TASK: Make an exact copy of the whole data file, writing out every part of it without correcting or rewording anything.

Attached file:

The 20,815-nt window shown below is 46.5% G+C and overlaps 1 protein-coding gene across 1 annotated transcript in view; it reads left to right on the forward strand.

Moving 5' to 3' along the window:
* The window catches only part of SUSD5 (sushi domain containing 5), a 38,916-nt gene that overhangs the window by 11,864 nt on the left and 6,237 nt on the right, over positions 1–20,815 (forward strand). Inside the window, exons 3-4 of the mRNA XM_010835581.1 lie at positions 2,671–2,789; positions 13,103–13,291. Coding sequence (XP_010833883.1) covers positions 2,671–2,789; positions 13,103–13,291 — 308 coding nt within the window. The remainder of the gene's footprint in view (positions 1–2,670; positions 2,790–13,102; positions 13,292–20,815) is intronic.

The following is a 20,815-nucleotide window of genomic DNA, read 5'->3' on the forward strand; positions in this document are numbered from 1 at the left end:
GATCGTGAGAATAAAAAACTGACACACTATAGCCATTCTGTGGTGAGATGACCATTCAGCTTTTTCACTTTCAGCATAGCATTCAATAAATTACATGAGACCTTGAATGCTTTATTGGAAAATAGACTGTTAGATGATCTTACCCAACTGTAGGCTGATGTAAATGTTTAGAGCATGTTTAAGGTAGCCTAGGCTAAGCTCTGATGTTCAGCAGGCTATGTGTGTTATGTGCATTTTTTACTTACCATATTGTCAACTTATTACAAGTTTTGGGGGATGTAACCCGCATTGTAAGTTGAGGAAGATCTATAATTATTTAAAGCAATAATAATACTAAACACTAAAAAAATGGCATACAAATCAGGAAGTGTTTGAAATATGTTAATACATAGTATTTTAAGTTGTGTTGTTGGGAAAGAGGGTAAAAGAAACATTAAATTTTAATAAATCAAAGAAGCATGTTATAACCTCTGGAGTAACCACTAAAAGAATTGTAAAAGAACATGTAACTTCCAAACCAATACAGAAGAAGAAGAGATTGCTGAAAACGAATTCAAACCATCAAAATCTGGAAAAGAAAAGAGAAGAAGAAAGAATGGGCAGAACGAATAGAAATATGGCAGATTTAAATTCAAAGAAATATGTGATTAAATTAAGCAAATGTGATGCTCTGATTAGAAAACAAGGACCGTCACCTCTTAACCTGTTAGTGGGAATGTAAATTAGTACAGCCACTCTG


The 20,815-nt window shown below is 46.5% G+C and overlaps 1 protein-coding gene across 1 annotated transcript in view; it reads left to right on the forward strand.

Moving 5' to 3' along the window:
* The window catches only part of SUSD5 (sushi domain containing 5), a 38,916-nt gene that overhangs the window by 11,864 nt on the left and 6,237 nt on the right, over positions 1–20,815 (forward strand). Inside the window, exons 3-4 of the mRNA XM_010835581.1 lie at positions 2,671–2,789; positions 13,103–13,291. Coding sequence (XP_010833883.1) covers positions 2,671–2,789; positions 13,103–13,291 — 308 coding nt within the window. The remainder of the gene's footprint in view (positions 1–2,670; positions 2,790–13,102; positions 13,292–20,815) is intronic.

The following is a 20,815-nucleotide window of genomic DNA, read 5'->3' on the forward strand; positions in this document are numbered from 1 at the left end:
GATCGTGAGAATAAAAAACTGACACACTATAGCCATTCTGTGGTGAGATGACCATTCAGCTTTTTCACTTTCAGCATAGCATTCAATAAATTACATGAGACCTTGAATGCTTTATTGGAAAATAGACTGTTAGATGATCTTACCCAACTGTAGGCTGATGTAAATGTTTAGAGCATGTTTAAGGTAGCCTAGGCTAAGCTCTGATGTTCAGCAGGCTATGTGTGTTATGTGCATTTTTTACTTACCATATTGTCAACTTATTACAAGTTTTGGGGGATGTAACCCGCATTGTAAGTTGAGGAAGATCTATAATTATTTAAAGCAATAATAATACTAAACACTAAAAAAATGGCATACAAATCAGGAAGTGTTTGAAATATGTTAATACATAGTATTTTAAGTTGTGTTGTTGGGAAAGAGGGTAAAAGAAACATTAAATTTTAATAAATCAAAGAAGCATGTTATAACCTCTGGAGTAACCACTAAAAGAATTGTAAAAGAACATGTAACTTCCAAACCAATACAGAAGAAGAAGAGATTGCTGAAAACGAATTCAAACCATCAAAATCTGGAAAAGAAAAGAGAAGAAGAAAGAATGGGCAGAACGAATAGAAATATGGCAGATTTAAATTCAAAGAAATATGTGATTAAATTAAGCAAATGTGATGCTCTGATTAGAAAACAAGGACCGTCACCTCTTAACCTGTTAGTGGGAATGTAAATTAGTACAGCCACTCTG